how much tax will i pay on cerb

This is how much tax you'll need to pay on CERB in Canada

How much tax will you need to pay on CERB? Well, that depends on a variety of factors, including how much money you make in 2020, which province you live in, and how much money you claimed from the benefit.

First, let's recap what exactly the benefit is.

The Canada Emergency Response Benefit (CERB) is a taxable benefit for eligible people who have lost their income as a result of the pandemic; you can claim $2,000 each month for up to six months.

Unlike with a typical paycheque, CERB payments don't have taxes taken off the top, which means you'll likely be expected to pay part of each $2,000 payment back to the government in April.

Let's start with the good news; some people probably won't have to pay anything back at all.

For example, if you're making less than $13,229 each year (the basic personal exemption for federal taxes), then you won't owe federal income taxes.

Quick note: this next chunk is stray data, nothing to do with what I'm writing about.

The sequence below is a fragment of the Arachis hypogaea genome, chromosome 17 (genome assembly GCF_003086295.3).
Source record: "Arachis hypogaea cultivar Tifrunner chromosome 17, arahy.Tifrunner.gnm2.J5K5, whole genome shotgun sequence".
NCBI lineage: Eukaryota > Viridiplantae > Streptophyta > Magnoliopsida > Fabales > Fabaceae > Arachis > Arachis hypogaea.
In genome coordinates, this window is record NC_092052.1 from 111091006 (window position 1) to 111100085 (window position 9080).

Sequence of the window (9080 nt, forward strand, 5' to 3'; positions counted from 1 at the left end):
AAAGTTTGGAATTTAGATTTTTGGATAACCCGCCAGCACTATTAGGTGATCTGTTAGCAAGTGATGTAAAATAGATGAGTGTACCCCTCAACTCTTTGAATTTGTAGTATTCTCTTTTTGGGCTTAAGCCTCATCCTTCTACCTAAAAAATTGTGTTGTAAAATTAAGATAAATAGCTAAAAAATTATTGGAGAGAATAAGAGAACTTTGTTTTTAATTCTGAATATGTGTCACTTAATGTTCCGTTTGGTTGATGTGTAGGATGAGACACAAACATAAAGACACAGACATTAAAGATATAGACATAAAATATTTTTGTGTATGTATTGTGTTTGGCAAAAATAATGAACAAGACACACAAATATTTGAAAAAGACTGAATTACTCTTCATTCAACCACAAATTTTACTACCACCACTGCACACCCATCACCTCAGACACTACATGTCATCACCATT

Similarly, if your only income in 2020 is CERB and you claim the full $12,000, then you won't owe anything in Alberta, Quebec and Saskatchewan, per HuffPost Canada.

Most people, however, will have to pay taxes on CERB when April rolls around, and tax rates could vary drastically.

To calculate your own individual tax rate, you'll need to know the following:

  • your federal tax bracket
  • your provincial tax bracket
  • your total income for 2020 (this number will likely be a guess; you can start by adding the amount you expect to receive from CERB, and your pre-pandemic income)

After that, you can use an online tax calculator to figure out how much you're likely to owe in taxes.

Let's consider some examples.

Sarah, an Ontario resident, earned $6,000 until March, when she was laid off. She expects to collect $12,000 in CERB for 2020, bringing her estimated income to $20,000.

She should therefore set aside 20 per cent (or $2,400) of her $12,000 CERB to cover her tax liability. If she expects to be re-hired in the autumn, she should set aside slightly more.

Ben, a Nova Scotia resident, is a working professional who expects to earn $50,000 in 2020. He was furloughed for a few months and claimed $4,000 in CERB during that time before returning to work, bringing his estimated income to $54,000.

Ben will therefore need to set aside about 43 per cent ($1,720) of his $4,000 CERB to cover his tax liability.

Lead photo by

Tim Gouw

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